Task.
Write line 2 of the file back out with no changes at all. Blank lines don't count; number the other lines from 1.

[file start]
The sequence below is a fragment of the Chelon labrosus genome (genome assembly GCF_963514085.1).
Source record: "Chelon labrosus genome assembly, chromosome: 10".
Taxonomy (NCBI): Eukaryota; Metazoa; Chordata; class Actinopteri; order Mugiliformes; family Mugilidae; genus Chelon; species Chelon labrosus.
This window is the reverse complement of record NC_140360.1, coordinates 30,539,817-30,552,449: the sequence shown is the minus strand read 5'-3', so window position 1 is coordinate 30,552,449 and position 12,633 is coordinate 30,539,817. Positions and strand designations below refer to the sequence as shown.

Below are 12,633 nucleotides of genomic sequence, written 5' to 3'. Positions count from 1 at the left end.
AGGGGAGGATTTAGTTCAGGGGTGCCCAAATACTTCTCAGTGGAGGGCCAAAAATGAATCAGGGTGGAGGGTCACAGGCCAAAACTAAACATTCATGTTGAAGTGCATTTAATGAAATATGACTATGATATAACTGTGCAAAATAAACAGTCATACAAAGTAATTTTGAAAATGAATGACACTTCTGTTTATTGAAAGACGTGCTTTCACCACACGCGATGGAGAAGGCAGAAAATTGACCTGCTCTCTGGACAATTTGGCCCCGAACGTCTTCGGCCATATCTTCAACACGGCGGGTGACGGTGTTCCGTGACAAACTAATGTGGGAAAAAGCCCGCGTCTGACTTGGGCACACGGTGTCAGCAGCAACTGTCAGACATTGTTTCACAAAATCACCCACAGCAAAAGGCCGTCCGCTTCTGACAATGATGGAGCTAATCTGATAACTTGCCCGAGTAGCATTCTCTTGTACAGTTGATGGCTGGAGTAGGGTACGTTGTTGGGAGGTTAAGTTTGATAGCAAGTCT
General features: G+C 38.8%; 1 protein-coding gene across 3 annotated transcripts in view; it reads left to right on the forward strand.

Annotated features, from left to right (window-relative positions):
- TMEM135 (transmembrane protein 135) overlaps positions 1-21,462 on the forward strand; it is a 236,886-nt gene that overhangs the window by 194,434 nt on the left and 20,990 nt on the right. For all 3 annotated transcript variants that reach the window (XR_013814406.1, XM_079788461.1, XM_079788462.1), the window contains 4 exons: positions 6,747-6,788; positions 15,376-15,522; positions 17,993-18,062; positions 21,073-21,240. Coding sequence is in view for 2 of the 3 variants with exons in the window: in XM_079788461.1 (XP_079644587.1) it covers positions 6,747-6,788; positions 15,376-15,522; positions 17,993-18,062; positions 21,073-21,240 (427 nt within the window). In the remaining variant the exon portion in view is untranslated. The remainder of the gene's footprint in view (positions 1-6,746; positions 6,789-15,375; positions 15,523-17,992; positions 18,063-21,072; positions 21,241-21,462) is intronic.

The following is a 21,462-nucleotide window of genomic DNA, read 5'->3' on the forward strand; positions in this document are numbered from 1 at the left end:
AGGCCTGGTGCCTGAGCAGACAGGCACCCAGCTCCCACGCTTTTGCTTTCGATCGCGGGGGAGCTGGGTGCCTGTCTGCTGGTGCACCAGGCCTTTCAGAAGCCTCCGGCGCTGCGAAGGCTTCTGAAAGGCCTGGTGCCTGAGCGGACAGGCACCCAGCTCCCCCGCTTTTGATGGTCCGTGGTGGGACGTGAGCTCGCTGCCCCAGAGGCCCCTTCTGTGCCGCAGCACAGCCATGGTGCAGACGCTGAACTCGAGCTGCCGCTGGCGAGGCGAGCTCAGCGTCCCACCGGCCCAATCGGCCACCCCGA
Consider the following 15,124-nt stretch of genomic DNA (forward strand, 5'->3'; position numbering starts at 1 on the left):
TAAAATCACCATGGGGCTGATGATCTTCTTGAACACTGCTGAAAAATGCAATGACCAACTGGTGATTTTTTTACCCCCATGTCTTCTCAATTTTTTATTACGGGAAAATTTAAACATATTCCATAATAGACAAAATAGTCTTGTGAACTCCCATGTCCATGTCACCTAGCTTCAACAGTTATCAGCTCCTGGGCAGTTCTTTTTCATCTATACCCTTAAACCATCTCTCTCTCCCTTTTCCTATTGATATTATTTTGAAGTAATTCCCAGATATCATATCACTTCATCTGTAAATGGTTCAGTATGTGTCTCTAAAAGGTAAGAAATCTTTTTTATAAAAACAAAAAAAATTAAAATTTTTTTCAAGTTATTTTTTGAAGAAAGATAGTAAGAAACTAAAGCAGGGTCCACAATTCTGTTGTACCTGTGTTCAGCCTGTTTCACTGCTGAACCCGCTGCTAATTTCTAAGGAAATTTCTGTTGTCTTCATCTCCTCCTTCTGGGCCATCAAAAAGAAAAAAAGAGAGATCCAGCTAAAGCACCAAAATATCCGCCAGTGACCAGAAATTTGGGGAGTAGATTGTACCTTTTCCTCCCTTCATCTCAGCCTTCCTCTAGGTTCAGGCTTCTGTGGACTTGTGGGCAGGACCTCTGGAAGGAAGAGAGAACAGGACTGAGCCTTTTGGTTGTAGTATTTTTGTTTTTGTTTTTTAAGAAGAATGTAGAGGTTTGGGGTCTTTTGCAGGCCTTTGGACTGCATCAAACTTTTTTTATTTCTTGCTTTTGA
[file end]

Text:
Source record: "Chelon labrosus genome assembly, chromosome: 10".